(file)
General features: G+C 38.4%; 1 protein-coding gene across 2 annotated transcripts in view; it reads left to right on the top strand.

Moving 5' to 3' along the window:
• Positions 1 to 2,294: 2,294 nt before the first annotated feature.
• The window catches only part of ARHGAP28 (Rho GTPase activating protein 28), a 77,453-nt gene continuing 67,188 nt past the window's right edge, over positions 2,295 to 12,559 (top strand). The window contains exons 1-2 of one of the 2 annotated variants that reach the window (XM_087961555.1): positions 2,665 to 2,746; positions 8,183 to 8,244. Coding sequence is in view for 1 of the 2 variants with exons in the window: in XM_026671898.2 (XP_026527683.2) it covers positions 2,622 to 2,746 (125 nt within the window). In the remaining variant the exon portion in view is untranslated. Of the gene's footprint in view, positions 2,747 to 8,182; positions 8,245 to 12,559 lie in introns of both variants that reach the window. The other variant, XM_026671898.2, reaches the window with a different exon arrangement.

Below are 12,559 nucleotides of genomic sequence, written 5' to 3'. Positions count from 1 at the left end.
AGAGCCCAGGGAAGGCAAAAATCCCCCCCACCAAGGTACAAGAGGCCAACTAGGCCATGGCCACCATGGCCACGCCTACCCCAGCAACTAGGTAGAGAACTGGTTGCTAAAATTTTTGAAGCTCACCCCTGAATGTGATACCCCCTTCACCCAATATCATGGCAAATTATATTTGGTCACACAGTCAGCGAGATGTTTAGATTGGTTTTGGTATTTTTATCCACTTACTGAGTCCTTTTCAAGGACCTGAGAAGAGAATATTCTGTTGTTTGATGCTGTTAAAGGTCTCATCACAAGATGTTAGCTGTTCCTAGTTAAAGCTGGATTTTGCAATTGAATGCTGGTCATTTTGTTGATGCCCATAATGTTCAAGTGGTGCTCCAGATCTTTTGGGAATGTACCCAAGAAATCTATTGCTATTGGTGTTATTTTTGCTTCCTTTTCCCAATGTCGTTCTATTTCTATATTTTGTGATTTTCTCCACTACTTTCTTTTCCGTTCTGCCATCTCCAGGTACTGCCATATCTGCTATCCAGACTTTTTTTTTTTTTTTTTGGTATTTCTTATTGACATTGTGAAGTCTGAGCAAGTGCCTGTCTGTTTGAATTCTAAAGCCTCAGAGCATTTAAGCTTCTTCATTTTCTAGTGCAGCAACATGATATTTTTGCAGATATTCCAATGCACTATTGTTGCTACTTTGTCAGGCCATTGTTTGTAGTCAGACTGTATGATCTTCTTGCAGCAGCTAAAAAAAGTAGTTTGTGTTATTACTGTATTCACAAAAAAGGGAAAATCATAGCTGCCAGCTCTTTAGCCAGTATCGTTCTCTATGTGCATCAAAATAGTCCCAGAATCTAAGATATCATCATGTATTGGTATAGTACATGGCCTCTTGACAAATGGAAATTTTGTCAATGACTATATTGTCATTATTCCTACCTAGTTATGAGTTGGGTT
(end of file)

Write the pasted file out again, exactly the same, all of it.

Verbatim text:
General features: G+C 38.4%; 1 protein-coding gene across 2 annotated transcripts in view; it reads left to right on the top strand.

Moving 5' to 3' along the window:
• Positions 1 to 2,294: 2,294 nt before the first annotated feature.
• The window catches only part of ARHGAP28 (Rho GTPase activating protein 28), a 77,453-nt gene continuing 67,188 nt past the window's right edge, over positions 2,295 to 12,559 (top strand). The window contains exons 1-2 of one of the 2 annotated variants that reach the window (XM_087961555.1): positions 2,665 to 2,746; positions 8,183 to 8,244. Coding sequence is in view for 1 of the 2 variants with exons in the window: in XM_026671898.2 (XP_026527683.2) it covers positions 2,622 to 2,746 (125 nt within the window). In the remaining variant the exon portion in view is untranslated. Of the gene's footprint in view, positions 2,747 to 8,182; positions 8,245 to 12,559 lie in introns of both variants that reach the window. The other variant, XM_026671898.2, reaches the window with a different exon arrangement.

Below are 12,559 nucleotides of genomic sequence, written 5' to 3'. Positions count from 1 at the left end.
AGAGCCCAGGGAAGGCAAAAATCCCCCCCACCAAGGTACAAGAGGCCAACTAGGCCATGGCCACCATGGCCACGCCTACCCCAGCAACTAGGTAGAGAACTGGTTGCTAAAATTTTTGAAGCTCACCCCTGAATGTGATACCCCCTTCACCCAATATCATGGCAAATTATATTTGGTCACACAGTCAGCGAGATGTTTAGATTGGTTTTGGTATTTTTATCCACTTACTGAGTCCTTTTCAAGGACCTGAGAAGAGAATATTCTGTTGTTTGATGCTGTTAAAGGTCTCATCACAAGATGTTAGCTGTTCCTAGTTAAAGCTGGATTTTGCAATTGAATGCTGGTCATTTTGTTGATGCCCATAATGTTCAAGTGGTGCTCCAGATCTTTTGGGAATGTACCCAAGAAATCTATTGCTATTGGTGTTATTTTTGCTTCCTTTTCCCAATGTCGTTCTATTTCTATATTTTGTGATTTTCTCCACTACTTTCTTTTCCGTTCTGCCATCTCCAGGTACTGCCATATCTGCTATCCAGACTTTTTTTTTTTTTTTTTGGTATTTCTTATTGACATTGTGAAGTCTGAGCAAGTGCCTGTCTGTTTGAATTCTAAAGCCTCAGAGCATTTAAGCTTCTTCATTTTCTAGTGCAGCAACATGATATTTTTGCAGATATTCCAATGCACTATTGTTGCTACTTTGTCAGGCCATTGTTTGTAGTCAGACTGTATGATCTTCTTGCAGCAGCTAAAAAAAGTAGTTTGTGTTATTACTGTATTCACAAAAAAGGGAAAATCATAGCTGCCAGCTCTTTAGCCAGTATCGTTCTCTATGTGCATCAAAATAGTCCCAGAATCTAAGATATCATCATGTATTGGTATAGTACATGGCCTCTTGACAAATGGAAATTTTGTCAATGACTATATTGTCATTATTCCTACCTAGTTATGAGTTGGGTT